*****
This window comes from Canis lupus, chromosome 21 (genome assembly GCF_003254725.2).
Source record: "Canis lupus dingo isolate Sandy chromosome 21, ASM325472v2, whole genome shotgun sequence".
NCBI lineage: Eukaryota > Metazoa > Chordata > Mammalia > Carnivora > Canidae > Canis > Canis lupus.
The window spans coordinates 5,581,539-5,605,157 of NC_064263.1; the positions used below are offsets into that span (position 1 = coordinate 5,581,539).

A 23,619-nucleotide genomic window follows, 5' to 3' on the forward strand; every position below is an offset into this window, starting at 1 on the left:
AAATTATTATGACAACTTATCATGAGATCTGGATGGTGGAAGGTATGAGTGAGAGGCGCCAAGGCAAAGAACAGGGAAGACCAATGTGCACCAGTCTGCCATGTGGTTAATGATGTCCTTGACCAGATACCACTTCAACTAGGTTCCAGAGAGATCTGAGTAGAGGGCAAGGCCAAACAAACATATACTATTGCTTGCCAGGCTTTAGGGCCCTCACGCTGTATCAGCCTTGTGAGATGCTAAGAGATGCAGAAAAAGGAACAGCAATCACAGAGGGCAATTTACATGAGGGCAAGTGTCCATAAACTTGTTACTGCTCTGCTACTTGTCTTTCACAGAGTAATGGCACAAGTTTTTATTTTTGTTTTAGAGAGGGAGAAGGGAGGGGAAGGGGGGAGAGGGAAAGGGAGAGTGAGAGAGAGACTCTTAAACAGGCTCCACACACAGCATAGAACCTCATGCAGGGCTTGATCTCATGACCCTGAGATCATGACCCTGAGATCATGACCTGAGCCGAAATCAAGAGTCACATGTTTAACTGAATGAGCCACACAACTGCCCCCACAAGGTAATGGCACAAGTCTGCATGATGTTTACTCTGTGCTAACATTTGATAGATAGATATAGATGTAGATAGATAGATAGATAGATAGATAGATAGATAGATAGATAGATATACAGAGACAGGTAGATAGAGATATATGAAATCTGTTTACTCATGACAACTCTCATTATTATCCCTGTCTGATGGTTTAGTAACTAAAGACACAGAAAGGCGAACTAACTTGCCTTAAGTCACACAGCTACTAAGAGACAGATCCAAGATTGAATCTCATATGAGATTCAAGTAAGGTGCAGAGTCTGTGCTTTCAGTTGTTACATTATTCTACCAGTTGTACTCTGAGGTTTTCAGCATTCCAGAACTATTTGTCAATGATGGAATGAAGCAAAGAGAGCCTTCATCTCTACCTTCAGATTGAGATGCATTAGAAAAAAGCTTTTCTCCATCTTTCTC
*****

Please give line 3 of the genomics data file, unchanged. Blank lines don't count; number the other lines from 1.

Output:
NCBI lineage: Eukaryota > Metazoa > Chordata > Mammalia > Carnivora > Canidae > Canis > Canis lupus.